You probably know about the support forum at wordpress.org. It’s the first place to go when you need to find an answer to a question or to see if other people are experiencing the same weird problem you’ve encountered. Of course, there’s also the Codex, and, as of 3.0, the Help tabs at the top of each screen are now filled with useful, contextual information.
Where else can you go?
IRC. There are channels for WordPress, BBPress, and BuddyPress on Freenode. Just keep in mind that the
-dev channels (like
#wordpress-dev) are for discussion about changes to the core, not for general questions. (Also, there’s a scheduled developer meeting once a week. Don’t interrupt it with a question that’s not on the agenda; you’ll get a brusque request to leave.) The WordPress channels are like anywhere else on IRC, which is to say that some days, there are lots of helpful people hanging out, and other days it’s a wasteland. Be patient.
Trac. This is the ticket system for the WordPress project. It contains bug reports (and often solutions or workarounds) as well as ideas for new features. If you really think you’ve encountered a new bug, write it up here! (See Reporting Bugs on the Codex for instructions on using Trac and tips on writing good tickets.)
The source code: Xref. The WordPress source code is, for the most part, pretty well documented — especially the newer functions. For example, here’s the internal documentation for the
register_post_type() function currently in trunk. If you know enough PHP to follow along, reading the source is the best way to really understand how core functions work.
Google. OK, this one’s obvious, but you’d be amazed at how often people overlook it. If you’re getting an error message, copy it into the search box surrounded by quotes (so Google looks for that exact phrase). If someone’s solved that problem before, chances are they blogged about it or posted something about it in a forum.
The Tavern. Jeff Chandler has built a forum to go with his weekly podcast, and it’s a great resource. It gets less traffic than the official forum, of course, but there’s also less noise. It’s also a fun place to kick back for a few minutes — check out the alphabet game, among other things.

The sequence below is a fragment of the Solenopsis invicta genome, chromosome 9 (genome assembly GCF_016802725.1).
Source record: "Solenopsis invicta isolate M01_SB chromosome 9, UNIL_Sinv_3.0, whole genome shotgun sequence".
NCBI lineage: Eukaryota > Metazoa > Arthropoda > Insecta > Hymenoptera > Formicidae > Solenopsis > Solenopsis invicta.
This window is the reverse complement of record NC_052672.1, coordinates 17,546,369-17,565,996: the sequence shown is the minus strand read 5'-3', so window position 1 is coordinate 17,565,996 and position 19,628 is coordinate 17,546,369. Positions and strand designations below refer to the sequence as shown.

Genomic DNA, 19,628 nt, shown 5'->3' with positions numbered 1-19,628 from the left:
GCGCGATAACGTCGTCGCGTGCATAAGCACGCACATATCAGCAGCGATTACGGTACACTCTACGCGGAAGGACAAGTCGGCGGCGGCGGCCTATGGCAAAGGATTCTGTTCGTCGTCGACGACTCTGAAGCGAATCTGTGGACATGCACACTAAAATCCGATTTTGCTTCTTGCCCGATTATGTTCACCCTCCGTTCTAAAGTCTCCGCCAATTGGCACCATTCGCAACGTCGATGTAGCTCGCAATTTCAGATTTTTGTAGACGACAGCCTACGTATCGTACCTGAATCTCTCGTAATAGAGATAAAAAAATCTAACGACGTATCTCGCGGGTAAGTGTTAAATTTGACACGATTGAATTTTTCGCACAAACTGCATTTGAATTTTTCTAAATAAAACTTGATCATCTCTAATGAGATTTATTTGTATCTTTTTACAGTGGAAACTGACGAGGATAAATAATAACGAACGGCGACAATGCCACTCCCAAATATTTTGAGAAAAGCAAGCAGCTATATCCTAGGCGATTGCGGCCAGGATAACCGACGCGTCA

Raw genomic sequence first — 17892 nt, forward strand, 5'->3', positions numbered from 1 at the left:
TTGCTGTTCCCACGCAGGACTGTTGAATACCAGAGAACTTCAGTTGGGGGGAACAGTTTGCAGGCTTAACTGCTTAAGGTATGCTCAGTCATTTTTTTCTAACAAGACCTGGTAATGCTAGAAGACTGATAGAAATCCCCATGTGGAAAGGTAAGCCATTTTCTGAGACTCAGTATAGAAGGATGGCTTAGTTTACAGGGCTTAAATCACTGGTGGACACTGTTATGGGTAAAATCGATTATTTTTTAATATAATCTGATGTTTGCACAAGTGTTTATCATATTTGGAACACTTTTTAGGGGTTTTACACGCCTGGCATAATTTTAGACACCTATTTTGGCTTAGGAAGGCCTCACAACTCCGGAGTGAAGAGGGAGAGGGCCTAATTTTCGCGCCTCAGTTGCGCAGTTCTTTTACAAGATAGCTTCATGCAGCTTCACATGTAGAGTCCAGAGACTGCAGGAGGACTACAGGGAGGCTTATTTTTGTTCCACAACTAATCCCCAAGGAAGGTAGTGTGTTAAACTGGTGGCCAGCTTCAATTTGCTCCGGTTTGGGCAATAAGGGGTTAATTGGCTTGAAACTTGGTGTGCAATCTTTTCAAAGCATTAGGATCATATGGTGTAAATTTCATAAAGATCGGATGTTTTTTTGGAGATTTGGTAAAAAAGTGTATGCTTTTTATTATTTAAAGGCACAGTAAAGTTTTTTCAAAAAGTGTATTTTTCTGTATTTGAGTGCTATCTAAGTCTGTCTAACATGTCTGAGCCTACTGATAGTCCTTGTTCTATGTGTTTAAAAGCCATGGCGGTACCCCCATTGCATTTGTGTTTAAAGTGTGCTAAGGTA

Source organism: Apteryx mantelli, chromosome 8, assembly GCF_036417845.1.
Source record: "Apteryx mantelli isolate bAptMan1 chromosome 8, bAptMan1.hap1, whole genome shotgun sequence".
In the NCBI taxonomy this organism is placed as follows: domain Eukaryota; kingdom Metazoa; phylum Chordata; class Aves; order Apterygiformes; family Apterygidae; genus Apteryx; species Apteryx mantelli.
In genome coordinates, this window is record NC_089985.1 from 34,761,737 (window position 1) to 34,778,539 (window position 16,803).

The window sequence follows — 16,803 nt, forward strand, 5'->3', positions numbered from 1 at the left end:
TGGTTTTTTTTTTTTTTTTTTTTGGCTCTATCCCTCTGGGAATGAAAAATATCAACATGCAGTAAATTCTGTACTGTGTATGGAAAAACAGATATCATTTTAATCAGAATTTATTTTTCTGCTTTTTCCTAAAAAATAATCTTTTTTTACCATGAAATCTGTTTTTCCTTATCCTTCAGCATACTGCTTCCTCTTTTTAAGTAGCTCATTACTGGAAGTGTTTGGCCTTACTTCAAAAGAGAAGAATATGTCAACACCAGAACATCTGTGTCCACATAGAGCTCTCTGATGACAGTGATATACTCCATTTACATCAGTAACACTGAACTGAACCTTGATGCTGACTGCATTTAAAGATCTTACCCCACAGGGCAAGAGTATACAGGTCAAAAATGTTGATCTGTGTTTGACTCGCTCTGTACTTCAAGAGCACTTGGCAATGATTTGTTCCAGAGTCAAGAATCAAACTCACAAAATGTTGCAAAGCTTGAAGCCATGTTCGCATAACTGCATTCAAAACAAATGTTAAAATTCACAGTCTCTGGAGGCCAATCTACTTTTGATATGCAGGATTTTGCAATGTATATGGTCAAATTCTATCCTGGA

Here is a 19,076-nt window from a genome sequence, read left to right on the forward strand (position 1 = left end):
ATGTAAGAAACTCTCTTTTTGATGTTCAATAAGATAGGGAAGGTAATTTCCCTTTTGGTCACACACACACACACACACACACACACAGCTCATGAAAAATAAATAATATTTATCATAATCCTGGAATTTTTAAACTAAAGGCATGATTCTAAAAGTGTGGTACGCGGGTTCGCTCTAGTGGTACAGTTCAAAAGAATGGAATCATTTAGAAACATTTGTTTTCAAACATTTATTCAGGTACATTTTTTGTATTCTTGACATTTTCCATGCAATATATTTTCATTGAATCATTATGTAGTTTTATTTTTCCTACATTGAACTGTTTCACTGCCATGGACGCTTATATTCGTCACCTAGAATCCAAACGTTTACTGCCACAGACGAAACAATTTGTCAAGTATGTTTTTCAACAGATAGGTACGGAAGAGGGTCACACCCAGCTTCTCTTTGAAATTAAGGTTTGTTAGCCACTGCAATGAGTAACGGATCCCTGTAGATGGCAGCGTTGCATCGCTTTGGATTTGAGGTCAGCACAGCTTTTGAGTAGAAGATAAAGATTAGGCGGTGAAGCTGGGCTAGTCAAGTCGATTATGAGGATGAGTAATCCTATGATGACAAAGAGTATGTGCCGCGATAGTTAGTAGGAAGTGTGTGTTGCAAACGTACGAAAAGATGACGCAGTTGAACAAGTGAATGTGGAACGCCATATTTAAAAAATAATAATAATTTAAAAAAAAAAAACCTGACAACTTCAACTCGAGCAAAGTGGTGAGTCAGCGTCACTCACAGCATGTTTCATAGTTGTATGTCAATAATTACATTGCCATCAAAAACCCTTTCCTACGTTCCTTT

The WP-hackers mailing list. Many of us have a love/hate relationship with WP-hackers. Some weeks, it’s full of great discussions, and some weeks it gets bogged down in silly personal disputes. In other words, it’s just like any other high-traffic mailing list. The hackers list is intended for developers working on plugins, themes, or the WordPress core code, so it’s not a good place to ask a beginner question, but if you’re working on something more advanced, feel free to join. You should search the archives to see if your question has come up before (and to get a general idea of what’s discussed on this list).
Ask Mark Jaquith. Mark is a core developer, and will round up questions to answer in his blog. Here’s the latest batch, for example.
WP Questions. This is a relatively new resource, but there are some great answers in the archives already. Note that this site works on a bounty system, so if you’re asking a question, you’ll be expected to pay the person who comes up with the best answer. Personally, I’d save this as a last resort, since there’s so much free help available elsewhere, but this seems to be a good place for answers to really tricky questions.
Those are just the resources I use. I know there are lots more! Feel free to suggest your favorites in the comments.
Thomas Scholz says
Don’t forget wordpress.stackexchange.com. While this site is still in its beta phase, there are some really good answers already.
Our little-known support forum for heavier multisite related questions is at http://musupport.net. it’s paid tho.
Great suggestions. Thanks!